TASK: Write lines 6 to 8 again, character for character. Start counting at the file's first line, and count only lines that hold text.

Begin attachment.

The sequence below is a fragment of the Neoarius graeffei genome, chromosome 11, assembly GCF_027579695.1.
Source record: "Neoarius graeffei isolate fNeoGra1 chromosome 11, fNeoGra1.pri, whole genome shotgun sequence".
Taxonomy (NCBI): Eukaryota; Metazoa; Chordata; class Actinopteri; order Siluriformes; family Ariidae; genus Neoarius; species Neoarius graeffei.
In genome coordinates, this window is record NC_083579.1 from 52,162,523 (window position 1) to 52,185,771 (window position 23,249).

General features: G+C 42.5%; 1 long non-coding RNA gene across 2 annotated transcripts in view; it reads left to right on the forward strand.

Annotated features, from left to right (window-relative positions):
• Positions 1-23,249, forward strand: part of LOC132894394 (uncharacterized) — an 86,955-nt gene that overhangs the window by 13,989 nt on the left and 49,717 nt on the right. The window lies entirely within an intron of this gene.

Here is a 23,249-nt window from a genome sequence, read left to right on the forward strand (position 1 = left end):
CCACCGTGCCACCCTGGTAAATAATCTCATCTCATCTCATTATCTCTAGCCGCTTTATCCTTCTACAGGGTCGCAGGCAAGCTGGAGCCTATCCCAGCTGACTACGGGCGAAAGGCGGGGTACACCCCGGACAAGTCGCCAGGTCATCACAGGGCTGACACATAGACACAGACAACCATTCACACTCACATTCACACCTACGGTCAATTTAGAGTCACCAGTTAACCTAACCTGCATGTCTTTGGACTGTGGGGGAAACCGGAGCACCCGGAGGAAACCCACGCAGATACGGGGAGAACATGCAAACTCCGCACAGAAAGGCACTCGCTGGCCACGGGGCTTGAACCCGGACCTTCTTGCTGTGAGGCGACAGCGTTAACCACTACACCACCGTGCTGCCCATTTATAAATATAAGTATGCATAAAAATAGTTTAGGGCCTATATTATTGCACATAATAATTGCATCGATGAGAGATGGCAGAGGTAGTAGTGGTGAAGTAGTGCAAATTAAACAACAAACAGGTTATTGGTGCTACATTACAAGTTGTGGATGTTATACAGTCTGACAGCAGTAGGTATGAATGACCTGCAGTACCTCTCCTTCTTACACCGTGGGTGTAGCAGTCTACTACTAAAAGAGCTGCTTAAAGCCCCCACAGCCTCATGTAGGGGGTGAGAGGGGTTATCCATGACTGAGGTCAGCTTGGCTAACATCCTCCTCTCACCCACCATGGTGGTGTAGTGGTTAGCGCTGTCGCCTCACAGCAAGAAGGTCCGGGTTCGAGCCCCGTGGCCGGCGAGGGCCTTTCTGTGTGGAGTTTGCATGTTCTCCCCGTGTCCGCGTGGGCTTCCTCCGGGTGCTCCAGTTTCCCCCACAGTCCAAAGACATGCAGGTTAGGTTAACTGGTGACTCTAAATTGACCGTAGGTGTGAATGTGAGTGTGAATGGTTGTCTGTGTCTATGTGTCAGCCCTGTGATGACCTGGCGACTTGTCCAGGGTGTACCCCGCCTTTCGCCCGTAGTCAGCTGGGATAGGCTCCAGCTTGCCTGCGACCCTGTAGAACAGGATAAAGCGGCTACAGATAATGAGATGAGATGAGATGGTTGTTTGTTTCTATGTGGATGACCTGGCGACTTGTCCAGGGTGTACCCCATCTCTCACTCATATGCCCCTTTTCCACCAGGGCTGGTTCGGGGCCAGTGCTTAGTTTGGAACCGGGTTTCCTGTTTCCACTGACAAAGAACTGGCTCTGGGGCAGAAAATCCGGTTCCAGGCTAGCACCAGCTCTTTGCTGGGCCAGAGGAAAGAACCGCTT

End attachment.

Annotated features, from left to right (window-relative positions):
• Positions 1-23,249, forward strand: part of LOC132894394 (uncharacterized) — an 86,955-nt gene that overhangs the window by 13,989 nt on the left and 49,717 nt on the right. The window lies entirely within an intron of this gene.

Here is a 23,249-nt window from a genome sequence, read left to right on the forward strand (position 1 = left end):